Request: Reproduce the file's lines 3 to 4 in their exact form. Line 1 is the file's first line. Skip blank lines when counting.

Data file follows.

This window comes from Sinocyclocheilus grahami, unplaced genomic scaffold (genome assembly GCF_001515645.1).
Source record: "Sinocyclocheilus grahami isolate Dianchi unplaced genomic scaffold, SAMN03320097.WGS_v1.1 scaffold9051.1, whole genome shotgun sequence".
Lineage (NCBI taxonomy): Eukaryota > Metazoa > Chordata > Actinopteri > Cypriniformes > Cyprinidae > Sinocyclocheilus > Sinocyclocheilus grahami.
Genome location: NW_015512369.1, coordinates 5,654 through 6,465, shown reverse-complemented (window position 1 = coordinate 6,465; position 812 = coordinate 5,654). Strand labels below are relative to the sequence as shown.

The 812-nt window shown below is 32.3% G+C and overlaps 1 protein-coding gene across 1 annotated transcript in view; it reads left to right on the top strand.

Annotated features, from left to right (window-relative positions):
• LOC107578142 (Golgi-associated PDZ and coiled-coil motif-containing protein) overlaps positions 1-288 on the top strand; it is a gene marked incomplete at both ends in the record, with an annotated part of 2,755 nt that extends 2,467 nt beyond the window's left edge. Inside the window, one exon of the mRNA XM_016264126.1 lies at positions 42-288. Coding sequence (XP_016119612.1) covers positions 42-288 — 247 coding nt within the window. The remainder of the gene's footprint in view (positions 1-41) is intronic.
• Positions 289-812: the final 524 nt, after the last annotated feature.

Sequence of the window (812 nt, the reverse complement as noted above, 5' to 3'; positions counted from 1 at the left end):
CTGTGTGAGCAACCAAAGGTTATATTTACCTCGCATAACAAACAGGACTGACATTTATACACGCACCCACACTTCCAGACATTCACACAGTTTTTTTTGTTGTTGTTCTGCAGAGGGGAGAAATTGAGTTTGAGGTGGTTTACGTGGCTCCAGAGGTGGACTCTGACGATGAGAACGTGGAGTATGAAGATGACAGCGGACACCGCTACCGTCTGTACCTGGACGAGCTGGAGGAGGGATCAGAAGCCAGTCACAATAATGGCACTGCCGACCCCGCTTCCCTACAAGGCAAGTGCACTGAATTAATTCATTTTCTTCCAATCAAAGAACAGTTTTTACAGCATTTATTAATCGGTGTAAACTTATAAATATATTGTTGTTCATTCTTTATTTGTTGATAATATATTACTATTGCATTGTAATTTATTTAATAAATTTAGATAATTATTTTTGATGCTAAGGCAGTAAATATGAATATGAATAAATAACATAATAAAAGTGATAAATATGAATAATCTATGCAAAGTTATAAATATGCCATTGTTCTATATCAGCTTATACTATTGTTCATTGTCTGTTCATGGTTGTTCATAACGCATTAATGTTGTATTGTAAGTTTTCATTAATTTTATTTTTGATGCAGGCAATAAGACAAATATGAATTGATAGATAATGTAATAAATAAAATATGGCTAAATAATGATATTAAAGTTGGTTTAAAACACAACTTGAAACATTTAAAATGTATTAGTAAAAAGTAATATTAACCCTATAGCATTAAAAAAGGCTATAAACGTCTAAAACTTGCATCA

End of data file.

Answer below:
Lineage (NCBI taxonomy): Eukaryota > Metazoa > Chordata > Actinopteri > Cypriniformes > Cyprinidae > Sinocyclocheilus > Sinocyclocheilus grahami.
Genome location: NW_015512369.1, coordinates 5,654 through 6,465, shown reverse-complemented (window position 1 = coordinate 6,465; position 812 = coordinate 5,654). Strand labels below are relative to the sequence as shown.